A Neogothical Pendant

This eighteen-carat gold necklace was made by the French goldsmith Louis Wièse in Paris, at the end of the nineteenth century. The openwork cast pendant is in the Neogothic style. In the centre of the pendant is the threedimensional head of a young man wearing a hat, surrounded by a lattice of acanthus leaves. The original cable chain incorporates six oval, openwork ornaments. Three of them contain different heads of young men. The other three have grotesque masks: an imp, a fool and a satyr. The openwork links reflect architectural motifs, specifically the windows in Gothic cathedrals and the foliate vines found in late medieval book illuminations. All the same, the design is not precisely like those found in the late Middle Ages. A free interpretation of historical motifs, the style is known as Neogothic.

Neogothic

This nineteenth-century movement originated in Britain in reaction to the straight, cool lines of Classicism with its markedly rational character. People developed a romantic interest in the Middle Ages and believed that the Gothic was its ultimate expression. Initially this interest appeared in literature, where a new genre, the historical novel, emerged. These were fictional tales set against a historically accurate background. Knights and ladies responded to the romantic ideal of the Victorian Age. One of the best-known examples of the genre is the novel Ivanhoe, written in 1819 by the Scottish author Sir Walter Scott. These stories fuelled interest in the Middle Ages, and Gothic elements began to appear in architecture.

Strawberry Hill

The first example of Neogothic architecture actually dates from the eighteenth century. In 1749, Horace Walpole, himself a writer of Gothic tales, created an extraordinary house in Twickenham. He converted what were then a couple of cottages into his vision of a ‘little Gothic castle’ with pinnacles, battlements and a round tower. This estate, which he called Strawberry Hill House, became a very popular attraction and was an important factor in the emergence of Gothic Revival architecture that grew throughout the eighteenth and nineteenth centuries, taking its inspiration from Gothic cathedrals around Europe.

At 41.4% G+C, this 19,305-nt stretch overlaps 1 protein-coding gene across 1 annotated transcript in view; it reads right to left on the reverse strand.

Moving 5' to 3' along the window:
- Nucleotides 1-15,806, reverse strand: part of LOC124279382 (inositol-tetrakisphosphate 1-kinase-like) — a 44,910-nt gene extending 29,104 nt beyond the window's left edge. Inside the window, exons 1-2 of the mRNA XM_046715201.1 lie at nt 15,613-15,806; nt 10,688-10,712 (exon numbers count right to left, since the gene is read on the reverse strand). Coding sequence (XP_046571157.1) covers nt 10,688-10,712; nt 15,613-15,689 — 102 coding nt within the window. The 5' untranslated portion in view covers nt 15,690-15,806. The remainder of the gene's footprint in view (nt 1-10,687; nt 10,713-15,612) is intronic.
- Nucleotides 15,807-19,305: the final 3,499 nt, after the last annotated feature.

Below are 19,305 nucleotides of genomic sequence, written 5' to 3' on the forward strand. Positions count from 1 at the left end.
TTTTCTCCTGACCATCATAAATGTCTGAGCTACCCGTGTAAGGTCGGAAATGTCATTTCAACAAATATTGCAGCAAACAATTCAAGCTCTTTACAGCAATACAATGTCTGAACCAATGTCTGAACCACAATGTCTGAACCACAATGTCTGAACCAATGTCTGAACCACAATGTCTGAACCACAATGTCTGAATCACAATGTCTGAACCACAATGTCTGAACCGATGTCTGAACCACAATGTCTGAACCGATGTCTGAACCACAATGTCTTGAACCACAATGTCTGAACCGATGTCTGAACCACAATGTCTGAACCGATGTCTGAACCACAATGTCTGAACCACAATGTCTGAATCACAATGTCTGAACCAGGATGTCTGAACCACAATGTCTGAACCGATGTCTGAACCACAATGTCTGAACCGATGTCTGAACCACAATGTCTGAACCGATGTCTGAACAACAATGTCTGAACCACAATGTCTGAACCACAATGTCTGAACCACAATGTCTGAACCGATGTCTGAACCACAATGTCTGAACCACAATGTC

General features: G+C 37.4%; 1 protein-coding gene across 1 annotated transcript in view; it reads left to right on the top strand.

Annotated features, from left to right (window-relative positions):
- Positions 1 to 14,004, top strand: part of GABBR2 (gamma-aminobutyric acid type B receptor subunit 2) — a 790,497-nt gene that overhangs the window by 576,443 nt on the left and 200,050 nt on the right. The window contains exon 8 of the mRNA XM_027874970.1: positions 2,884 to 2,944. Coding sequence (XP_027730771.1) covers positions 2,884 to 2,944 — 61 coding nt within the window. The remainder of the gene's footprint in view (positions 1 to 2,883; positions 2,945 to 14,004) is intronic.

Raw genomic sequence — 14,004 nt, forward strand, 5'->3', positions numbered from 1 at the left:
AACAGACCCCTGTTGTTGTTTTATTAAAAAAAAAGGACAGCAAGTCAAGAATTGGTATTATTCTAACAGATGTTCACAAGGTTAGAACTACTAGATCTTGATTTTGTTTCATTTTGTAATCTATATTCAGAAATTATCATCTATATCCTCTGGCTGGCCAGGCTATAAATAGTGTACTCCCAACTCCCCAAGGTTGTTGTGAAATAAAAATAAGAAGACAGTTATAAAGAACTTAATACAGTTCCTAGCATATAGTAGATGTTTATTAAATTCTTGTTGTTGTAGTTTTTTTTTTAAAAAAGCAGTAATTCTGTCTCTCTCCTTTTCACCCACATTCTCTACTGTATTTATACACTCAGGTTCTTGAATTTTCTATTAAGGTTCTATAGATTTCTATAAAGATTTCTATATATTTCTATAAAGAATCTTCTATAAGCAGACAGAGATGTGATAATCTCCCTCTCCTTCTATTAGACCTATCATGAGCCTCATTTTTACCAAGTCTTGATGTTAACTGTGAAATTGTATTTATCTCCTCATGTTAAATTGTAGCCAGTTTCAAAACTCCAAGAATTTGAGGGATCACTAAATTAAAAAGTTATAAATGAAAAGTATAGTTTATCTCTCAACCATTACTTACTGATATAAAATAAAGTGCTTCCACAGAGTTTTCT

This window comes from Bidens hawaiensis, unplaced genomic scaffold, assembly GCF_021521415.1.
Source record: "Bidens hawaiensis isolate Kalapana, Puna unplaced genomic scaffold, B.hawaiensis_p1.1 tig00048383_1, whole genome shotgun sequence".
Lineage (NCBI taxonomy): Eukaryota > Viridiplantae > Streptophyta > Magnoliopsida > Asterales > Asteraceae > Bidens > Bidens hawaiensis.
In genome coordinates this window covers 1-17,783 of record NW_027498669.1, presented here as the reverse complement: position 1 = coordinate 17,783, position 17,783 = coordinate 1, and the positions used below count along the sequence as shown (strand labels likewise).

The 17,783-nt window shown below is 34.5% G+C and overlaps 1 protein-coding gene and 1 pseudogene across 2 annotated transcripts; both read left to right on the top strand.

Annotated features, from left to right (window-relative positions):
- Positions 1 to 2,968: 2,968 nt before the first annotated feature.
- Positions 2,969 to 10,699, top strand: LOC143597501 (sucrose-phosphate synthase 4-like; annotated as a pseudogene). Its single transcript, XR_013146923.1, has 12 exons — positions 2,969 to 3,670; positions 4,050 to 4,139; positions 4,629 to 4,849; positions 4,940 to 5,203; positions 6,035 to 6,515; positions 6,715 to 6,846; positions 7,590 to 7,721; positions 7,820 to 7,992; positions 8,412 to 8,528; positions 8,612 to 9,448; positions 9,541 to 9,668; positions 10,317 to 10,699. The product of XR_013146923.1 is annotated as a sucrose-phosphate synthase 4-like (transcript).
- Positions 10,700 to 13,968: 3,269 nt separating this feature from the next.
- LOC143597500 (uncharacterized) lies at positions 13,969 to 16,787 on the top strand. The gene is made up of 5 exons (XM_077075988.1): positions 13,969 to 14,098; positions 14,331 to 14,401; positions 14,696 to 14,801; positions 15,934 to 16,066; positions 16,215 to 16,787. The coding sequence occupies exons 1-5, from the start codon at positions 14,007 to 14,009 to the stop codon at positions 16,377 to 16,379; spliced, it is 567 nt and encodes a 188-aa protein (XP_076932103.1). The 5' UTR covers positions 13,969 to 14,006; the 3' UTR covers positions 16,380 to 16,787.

France

Neogothic caught the public interest in France because of the restoration works undertaken by the architect Eugène Emmanuel Violletle-Duc (1814-1879).  Many cathedrals that had fallen into disrepair during the Baroque and the French Revolution were restored under his direction. He worked on Notre-Dame in Paris and the cathedrals in Amiens, Chartres, Reims, Sens, Toulouse and elsewhere. He also added elements. With elegant pointed arches, ornamental turrets and decorated cross vaults, he made the Gothic more beautiful than it had ever actually been. By present-day standards, Violletle-Duc’s work was too free, too personal and too fantastical for a restorer, but in the nineteenth century his approach was very highly regarded.

Jewellery

The graceful lines of the window tracery, trefoils and quatrefoils, mouchettes, teardrops and curvilinear triangles, lend themselves perfectly to execution in gold. These decorative Gothic elements recur in jewellery. Church windows were a major source of inspiration, as we see in this pendant. Here, Wièse used the motifs of the Middle Ages and the Renaissance in exactly the same way as a Horace Walpole or a Viollet-le-Duc: in a free interpretation.

Jules and Louis Wièse

The work of this pendant’s maker, Louis Wièse (1852-1923), is inextricably linked with that of his father, Jules. Jules Wièse was a renowned goldsmith, born in Berlin in 1818 and trained by Johann Georg Hossauer, goldsmith to the Prussian court. He emigrated to Paris, working first for Jean Valentin Morel and then for François-Désiré Froment-Meurice in 1839. In 1844 Jules Wièse established his own workshop at number 7 Rue Jean-Pain-Mollet, where he employed twenty-five assistants. He collaborated with other Parisian jewellers and goldsmiths, but he continued to undertake commissions for his former employer, FromentMeurice, until 1855. He won various prizes for his craftsmanship, some at the famous 1855 World’s Fair in Paris and the 1862 International Exhibition in London.

Louis’s own maker’s mark

Jules’s son Louis was born in 1852. He was apprenticed to his father and took over the business from him in 1880. He did not register his own mark until after his father’s death in 1890, which means that jewellery with his mark was made after that date. Louis was faithful to his father’s characteristic historical Neogothic and Neo-Renaissance styles, even when Art Nouveau emerged and was all the fashion. Some of the pieces bearing Louis’s mark are so similar stylistically to earlier work by his father dating from the eighteen-fifties and sixties that it is safe to assume that he used his father’s old moulds and reissued his designs. This pendant likewise continues his father’s style. Jewellery by Louis can be found in collections in the British Museum and the Victoria & Albert Museum in London and the Musée des Arts Décoratifs in Paris.

Marked on the back of the pendant with the firm’s mark Wiese in Gothic capitals and Louis Wièse’s maker’s mark, Wiese between two stars, in a horizontal lozenge. This maker’s mark was also struck on the eye ring at the end of the chain. An eagle’s head, the French assay mark for eighteen-carat gold, appears twice on the necklace.

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